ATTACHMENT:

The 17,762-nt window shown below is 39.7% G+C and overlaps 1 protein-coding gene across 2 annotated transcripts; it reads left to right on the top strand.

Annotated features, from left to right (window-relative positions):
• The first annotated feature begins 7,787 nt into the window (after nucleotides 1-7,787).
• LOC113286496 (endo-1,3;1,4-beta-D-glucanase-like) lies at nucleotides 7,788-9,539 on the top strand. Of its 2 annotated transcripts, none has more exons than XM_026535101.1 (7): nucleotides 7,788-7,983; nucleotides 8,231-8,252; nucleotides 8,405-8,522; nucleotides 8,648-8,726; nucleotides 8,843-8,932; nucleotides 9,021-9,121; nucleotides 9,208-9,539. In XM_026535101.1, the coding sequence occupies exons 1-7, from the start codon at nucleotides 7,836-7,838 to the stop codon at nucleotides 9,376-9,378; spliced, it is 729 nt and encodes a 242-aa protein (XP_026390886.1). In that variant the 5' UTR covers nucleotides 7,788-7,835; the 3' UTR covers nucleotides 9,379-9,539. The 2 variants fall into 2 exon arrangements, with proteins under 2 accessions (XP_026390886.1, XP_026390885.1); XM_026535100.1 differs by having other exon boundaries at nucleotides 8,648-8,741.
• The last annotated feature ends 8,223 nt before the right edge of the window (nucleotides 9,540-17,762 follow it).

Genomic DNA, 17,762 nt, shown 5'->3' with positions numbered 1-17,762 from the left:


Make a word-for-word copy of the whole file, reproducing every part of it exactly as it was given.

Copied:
The 17,762-nt window shown below is 39.7% G+C and overlaps 1 protein-coding gene across 2 annotated transcripts; it reads left to right on the top strand.

Annotated features, from left to right (window-relative positions):
• The first annotated feature begins 7,787 nt into the window (after nucleotides 1-7,787).
• LOC113286496 (endo-1,3;1,4-beta-D-glucanase-like) lies at nucleotides 7,788-9,539 on the top strand. Of its 2 annotated transcripts, none has more exons than XM_026535101.1 (7): nucleotides 7,788-7,983; nucleotides 8,231-8,252; nucleotides 8,405-8,522; nucleotides 8,648-8,726; nucleotides 8,843-8,932; nucleotides 9,021-9,121; nucleotides 9,208-9,539. In XM_026535101.1, the coding sequence occupies exons 1-7, from the start codon at nucleotides 7,836-7,838 to the stop codon at nucleotides 9,376-9,378; spliced, it is 729 nt and encodes a 242-aa protein (XP_026390886.1). In that variant the 5' UTR covers nucleotides 7,788-7,835; the 3' UTR covers nucleotides 9,379-9,539. The 2 variants fall into 2 exon arrangements, with proteins under 2 accessions (XP_026390886.1, XP_026390885.1); XM_026535100.1 differs by having other exon boundaries at nucleotides 8,648-8,741.
• The last annotated feature ends 8,223 nt before the right edge of the window (nucleotides 9,540-17,762 follow it).

Genomic DNA, 17,762 nt, shown 5'->3' with positions numbered 1-17,762 from the left: